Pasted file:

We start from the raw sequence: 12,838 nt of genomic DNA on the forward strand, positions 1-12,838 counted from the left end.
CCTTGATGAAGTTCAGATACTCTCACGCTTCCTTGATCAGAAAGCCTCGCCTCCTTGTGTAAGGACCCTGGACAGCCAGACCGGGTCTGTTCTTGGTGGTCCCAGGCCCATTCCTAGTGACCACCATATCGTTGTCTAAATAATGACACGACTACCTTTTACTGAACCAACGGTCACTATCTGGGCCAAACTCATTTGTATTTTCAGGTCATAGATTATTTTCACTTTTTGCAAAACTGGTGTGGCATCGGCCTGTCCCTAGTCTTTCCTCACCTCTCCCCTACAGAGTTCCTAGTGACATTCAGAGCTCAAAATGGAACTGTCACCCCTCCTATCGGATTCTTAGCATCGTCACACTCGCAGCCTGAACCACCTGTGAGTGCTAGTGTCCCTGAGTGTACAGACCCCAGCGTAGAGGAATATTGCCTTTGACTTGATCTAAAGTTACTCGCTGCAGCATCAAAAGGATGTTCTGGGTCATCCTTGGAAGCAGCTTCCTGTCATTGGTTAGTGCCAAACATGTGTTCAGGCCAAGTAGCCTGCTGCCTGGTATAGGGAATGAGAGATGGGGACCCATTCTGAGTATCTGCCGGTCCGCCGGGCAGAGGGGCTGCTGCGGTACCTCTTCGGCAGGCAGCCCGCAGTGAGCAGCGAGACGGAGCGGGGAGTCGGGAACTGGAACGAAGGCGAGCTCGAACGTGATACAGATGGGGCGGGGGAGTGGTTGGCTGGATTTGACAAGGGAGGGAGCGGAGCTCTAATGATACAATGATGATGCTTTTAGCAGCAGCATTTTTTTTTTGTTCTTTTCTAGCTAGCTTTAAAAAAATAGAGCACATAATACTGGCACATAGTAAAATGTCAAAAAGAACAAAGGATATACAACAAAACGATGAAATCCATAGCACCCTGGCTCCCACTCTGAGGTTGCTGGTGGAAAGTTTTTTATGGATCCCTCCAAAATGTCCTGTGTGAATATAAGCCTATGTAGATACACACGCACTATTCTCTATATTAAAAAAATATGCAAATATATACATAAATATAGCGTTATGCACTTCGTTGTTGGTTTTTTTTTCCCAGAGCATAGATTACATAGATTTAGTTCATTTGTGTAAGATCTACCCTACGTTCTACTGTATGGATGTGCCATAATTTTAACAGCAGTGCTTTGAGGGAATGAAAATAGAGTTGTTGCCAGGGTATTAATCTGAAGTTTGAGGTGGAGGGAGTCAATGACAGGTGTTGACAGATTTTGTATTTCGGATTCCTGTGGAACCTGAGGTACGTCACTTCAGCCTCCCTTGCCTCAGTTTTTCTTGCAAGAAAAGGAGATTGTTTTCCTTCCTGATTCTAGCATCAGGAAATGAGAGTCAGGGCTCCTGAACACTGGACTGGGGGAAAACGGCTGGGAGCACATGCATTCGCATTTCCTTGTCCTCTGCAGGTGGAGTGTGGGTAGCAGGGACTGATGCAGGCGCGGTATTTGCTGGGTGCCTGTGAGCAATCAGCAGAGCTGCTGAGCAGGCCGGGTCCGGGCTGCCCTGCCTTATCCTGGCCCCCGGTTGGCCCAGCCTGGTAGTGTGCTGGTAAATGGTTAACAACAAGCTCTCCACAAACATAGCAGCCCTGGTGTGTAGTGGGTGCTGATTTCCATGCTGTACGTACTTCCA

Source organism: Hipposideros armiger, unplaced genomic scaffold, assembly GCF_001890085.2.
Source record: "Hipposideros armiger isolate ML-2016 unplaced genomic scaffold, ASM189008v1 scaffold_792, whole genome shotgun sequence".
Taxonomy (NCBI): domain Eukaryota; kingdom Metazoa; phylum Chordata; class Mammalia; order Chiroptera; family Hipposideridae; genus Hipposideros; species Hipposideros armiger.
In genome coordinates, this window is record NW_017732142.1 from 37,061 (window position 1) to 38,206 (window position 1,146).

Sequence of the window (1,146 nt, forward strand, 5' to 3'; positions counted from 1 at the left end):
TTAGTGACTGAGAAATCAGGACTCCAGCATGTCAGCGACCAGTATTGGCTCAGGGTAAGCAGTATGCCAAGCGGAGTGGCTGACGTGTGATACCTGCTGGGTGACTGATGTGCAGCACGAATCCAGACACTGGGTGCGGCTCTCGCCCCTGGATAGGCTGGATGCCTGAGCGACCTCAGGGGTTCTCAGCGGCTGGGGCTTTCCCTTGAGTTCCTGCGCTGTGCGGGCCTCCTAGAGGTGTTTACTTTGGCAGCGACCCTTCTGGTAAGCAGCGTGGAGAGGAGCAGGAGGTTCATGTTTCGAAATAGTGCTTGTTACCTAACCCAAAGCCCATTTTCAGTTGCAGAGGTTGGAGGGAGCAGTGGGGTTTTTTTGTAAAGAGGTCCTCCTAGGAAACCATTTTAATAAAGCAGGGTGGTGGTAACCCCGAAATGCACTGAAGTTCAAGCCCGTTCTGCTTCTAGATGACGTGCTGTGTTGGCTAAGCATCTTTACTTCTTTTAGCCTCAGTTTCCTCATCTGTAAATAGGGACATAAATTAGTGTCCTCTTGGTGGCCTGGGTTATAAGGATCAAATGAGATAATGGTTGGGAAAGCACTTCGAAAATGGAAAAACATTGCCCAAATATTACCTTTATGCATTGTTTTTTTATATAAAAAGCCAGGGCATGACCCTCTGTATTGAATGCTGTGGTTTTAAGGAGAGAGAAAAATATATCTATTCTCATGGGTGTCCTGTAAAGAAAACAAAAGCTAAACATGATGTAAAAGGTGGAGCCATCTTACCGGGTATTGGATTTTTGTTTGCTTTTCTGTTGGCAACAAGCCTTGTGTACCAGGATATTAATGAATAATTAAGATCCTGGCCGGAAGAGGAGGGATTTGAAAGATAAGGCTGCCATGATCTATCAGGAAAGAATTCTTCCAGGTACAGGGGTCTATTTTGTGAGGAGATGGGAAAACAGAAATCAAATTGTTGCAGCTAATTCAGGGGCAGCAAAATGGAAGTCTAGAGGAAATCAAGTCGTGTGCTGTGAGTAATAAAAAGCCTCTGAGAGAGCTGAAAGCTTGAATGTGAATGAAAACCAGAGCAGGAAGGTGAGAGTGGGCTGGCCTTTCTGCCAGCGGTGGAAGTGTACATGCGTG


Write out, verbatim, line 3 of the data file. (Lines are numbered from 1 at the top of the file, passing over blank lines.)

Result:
Source organism: Hipposideros armiger, unplaced genomic scaffold, assembly GCF_001890085.2.